Fighters carrying on past their primes is nothing new. It's a time-honored, albeit sad, tradition. It has happened with more fighters than I care to count.
Of recent vintage, Roy Jones Jr., Evander Holyfield and James Toney, to name just three, have stuck around too long. They were once among boxing's elite and rate as all-time great champions, but they didn't know when to hang up their gloves.
Still, as rough as it might be to watch them now, or any other older fighter trying to recapture past glory that is never coming back, what I saw over the weekend was about as bad as it gets. It was downright disturbing.
I watched a YouTube video of former heavyweight champion Riddick Bowe in a Muay Thai fight in Thailand, where that kickboxing discipline is an immensely popular sport.
Bowe has to be one of the saddest cases in boxing history. He was once the undisputed heavyweight champion. He was charismatic, kicked butt and earned obscene sums of money. His famed trilogy with Holyfield will go down as one of the greatest rivalries the sport has known.
But that was a long, long time ago.
Bowe has been swamped with legal, personal and financial problems for years, and even did jail time for a domestic incident in which he held his family against their will. As far as boxing goes, he began showing signs of brain trauma, slurring his words, after his second brutal disqualification win against Andrew Golota in 1996. (His lawyer even used brain damage as part of the defense to fight the kidnapping charges.)
Injury or not, Bowe made a comeback and fought once in 2004 and once in 2005, both times against nobodies. He won the first bout by easy knockout and struggled to a 10-round decision in the second. Then he fought again in 2008, looking horrible in an eight-round decision win against another nobody.
All the while, Bowe would boast about how he was training seriously (although, obviously, he wasn't; his weights for his three most recent bouts were 263, 280 and 271) and wanted a shot at one of the Klitschko brothers, which would have been a laugh-out-loud-joke if he wasn't so delusionally serious.
Although Bowe hasn't boxed since that 2008 travesty, he took part in the Muay Thai fight over the weekend and got embarrassed in two rounds by 30-year-old Russian Levgen Golovin.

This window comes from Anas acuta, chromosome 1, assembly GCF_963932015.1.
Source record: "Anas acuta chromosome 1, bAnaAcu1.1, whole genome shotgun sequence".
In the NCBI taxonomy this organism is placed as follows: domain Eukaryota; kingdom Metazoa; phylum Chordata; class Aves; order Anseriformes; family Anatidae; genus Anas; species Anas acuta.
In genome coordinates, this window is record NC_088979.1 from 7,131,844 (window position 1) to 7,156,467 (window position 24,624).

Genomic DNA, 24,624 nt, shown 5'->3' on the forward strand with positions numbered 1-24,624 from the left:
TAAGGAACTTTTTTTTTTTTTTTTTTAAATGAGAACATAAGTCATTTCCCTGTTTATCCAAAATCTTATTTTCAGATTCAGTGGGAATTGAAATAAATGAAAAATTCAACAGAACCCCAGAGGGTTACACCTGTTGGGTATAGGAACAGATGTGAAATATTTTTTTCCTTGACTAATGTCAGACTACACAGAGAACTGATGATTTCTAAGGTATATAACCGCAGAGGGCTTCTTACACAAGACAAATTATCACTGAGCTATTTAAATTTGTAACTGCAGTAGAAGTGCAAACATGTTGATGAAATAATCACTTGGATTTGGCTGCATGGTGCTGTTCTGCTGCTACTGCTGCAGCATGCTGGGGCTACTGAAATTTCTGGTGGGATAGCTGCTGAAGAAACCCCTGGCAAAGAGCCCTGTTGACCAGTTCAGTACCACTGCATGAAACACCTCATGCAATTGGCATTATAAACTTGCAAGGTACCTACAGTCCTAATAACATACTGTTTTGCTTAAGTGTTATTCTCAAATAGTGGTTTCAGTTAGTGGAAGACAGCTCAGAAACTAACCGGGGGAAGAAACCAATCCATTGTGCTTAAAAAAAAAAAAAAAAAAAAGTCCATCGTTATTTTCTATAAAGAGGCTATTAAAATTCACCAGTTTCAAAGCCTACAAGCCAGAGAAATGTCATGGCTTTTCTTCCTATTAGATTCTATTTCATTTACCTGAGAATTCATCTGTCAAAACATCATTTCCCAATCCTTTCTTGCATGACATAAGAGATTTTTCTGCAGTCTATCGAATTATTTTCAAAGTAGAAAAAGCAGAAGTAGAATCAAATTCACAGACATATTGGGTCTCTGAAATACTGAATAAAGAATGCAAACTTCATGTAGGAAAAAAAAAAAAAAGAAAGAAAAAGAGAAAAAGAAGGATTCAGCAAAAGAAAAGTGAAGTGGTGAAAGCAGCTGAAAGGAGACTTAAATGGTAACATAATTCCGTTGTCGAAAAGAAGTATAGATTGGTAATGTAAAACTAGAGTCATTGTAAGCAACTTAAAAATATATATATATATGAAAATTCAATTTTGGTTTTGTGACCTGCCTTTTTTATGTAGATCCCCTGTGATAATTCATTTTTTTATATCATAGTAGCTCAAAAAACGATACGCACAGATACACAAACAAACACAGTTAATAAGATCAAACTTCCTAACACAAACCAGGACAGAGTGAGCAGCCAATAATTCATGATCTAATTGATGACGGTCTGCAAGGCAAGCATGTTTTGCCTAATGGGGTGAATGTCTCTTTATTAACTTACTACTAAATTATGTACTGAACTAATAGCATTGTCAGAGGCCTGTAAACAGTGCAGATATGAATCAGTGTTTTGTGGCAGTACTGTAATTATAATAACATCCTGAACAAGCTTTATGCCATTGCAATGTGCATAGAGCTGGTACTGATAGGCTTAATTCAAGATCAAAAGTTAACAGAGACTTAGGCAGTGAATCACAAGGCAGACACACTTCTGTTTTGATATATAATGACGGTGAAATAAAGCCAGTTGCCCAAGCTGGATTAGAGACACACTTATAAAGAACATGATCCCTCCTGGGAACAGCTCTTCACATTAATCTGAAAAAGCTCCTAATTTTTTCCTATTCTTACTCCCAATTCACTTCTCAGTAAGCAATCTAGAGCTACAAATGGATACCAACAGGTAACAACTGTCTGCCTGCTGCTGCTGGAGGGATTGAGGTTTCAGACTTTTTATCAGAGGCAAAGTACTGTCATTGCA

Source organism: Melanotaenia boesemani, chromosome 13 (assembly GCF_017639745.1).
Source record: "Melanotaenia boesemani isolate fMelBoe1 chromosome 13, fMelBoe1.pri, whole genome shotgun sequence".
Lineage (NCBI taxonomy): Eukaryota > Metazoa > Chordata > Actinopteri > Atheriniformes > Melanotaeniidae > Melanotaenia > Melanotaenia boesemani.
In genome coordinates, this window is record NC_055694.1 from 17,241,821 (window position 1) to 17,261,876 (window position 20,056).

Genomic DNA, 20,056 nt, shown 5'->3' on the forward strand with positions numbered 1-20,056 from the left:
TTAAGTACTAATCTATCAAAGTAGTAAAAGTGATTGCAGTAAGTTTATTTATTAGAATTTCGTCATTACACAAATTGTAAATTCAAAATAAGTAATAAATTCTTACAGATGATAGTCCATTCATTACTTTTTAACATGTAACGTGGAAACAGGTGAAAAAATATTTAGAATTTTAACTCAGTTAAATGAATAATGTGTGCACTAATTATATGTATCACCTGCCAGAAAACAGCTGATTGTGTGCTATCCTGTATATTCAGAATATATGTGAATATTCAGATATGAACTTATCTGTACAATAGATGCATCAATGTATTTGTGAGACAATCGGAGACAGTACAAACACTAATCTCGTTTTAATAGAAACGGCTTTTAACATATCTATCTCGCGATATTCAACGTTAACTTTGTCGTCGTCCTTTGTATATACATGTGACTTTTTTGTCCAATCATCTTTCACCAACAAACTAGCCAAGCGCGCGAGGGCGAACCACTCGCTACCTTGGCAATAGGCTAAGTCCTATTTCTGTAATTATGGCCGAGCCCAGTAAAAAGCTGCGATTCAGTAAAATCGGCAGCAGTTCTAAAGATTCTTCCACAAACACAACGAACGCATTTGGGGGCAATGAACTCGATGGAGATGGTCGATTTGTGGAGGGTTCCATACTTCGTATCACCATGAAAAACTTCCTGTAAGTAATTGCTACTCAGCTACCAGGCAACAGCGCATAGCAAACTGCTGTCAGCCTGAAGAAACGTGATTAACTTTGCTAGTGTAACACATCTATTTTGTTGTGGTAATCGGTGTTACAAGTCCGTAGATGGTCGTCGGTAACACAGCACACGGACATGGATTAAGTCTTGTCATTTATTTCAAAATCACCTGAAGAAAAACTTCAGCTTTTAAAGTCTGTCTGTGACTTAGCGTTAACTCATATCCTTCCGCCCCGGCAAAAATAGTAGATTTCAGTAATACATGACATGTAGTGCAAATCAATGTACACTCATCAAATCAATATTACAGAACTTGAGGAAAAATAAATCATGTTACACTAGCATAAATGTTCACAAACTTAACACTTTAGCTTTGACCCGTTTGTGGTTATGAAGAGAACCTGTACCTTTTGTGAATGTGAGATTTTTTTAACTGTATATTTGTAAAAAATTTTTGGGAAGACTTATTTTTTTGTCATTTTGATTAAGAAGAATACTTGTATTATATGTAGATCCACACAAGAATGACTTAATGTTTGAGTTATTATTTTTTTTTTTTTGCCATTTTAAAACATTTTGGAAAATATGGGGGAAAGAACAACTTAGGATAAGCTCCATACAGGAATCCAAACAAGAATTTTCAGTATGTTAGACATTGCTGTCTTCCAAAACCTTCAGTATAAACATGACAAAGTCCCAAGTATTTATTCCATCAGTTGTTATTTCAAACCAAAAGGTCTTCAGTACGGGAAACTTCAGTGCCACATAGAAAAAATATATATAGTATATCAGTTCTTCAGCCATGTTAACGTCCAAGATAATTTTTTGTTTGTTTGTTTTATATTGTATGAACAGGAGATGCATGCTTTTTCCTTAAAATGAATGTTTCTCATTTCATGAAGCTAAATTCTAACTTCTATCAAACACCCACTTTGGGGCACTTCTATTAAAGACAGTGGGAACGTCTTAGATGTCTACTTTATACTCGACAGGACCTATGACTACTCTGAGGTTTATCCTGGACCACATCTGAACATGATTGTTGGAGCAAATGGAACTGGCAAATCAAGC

Bowe is now 45. He weighed 300 pounds against Golovin. He could barely move. He didn't throw a single legitimate punch or kick in the entire fight. And he got the stuffing kicked out him for a reported purse of $150,000 -- good money, I guess, for a guy who is in financial difficulty.
The entire thing was gross by every definition, from the fact that a promoter paid him to get into a ring at all, that it was sanctioned, that people actually showed up to watch and that Bowe would so demean himself.
I'll admit that I watched the fight in the same way somebody might look at the car wreck on the side of the road. Anyone who watched Bowe saw an old man with no remaining discernible skills -- one who looked like he hadn't trained for five minutes -- get dropped multiple times with kicks to the shins. Honestly, I lost count of how many times he went down, but the Associated Press report on the bout said it was five.
The report also said that the sweltering-hot venue had no dressing rooms, so Bowe and the other fighters changed in open-air tents beside the stage. That's a long way from the glitz and glamour of Caesars Palace.
When the fight was over, I felt like I needed to take a shower. Yet Bowe incredibly said he would try it again.
The whole thing was reminiscent of -- but worse than -- the movie "The Wrestler," in which Mickey Rourke played broken-down, past-his-prime pro wrestler Randy "The Ram" Robinson. Robinson would perform on small, out-of-the-way club shows, trading on his once-great name and nothing more.
Bowe is doing precisely the same thing, except this isn't a movie. This is real life, and that just makes it even sadder.